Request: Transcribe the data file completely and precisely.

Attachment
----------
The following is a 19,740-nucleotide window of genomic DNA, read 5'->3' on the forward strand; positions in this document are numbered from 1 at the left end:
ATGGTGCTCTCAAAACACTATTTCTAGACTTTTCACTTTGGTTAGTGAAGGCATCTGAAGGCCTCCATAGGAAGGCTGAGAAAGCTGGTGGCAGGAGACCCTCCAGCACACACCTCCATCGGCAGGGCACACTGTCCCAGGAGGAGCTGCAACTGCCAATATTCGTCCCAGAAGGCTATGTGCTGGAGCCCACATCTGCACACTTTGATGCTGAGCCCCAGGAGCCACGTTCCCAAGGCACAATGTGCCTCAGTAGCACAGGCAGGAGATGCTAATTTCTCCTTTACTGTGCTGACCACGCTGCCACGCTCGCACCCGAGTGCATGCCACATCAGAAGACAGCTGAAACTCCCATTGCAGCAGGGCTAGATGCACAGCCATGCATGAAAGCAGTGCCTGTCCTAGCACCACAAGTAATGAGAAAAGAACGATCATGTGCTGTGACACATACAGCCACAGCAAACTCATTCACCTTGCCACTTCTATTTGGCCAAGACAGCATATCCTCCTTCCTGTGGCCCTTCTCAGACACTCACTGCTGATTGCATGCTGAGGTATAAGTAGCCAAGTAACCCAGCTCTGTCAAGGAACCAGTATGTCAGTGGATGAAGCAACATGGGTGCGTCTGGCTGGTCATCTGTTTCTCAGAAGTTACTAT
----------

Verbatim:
The following is a 19,740-nucleotide window of genomic DNA, read 5'->3' on the forward strand; positions in this document are numbered from 1 at the left end:
ATGGTGCTCTCAAAACACTATTTCTAGACTTTTCACTTTGGTTAGTGAAGGCATCTGAAGGCCTCCATAGGAAGGCTGAGAAAGCTGGTGGCAGGAGACCCTCCAGCACACACCTCCATCGGCAGGGCACACTGTCCCAGGAGGAGCTGCAACTGCCAATATTCGTCCCAGAAGGCTATGTGCTGGAGCCCACATCTGCACACTTTGATGCTGAGCCCCAGGAGCCACGTTCCCAAGGCACAATGTGCCTCAGTAGCACAGGCAGGAGATGCTAATTTCTCCTTTACTGTGCTGACCACGCTGCCACGCTCGCACCCGAGTGCATGCCACATCAGAAGACAGCTGAAACTCCCATTGCAGCAGGGCTAGATGCACAGCCATGCATGAAAGCAGTGCCTGTCCTAGCACCACAAGTAATGAGAAAAGAACGATCATGTGCTGTGACACATACAGCCACAGCAAACTCATTCACCTTGCCACTTCTATTTGGCCAAGACAGCATATCCTCCTTCCTGTGGCCCTTCTCAGACACTCACTGCTGATTGCATGCTGAGGTATAAGTAGCCAAGTAACCCAGCTCTGTCAAGGAACCAGTATGTCAGTGGATGAAGCAACATGGGTGCGTCTGGCTGGTCATCTGTTTCTCAGAAGTTACTAT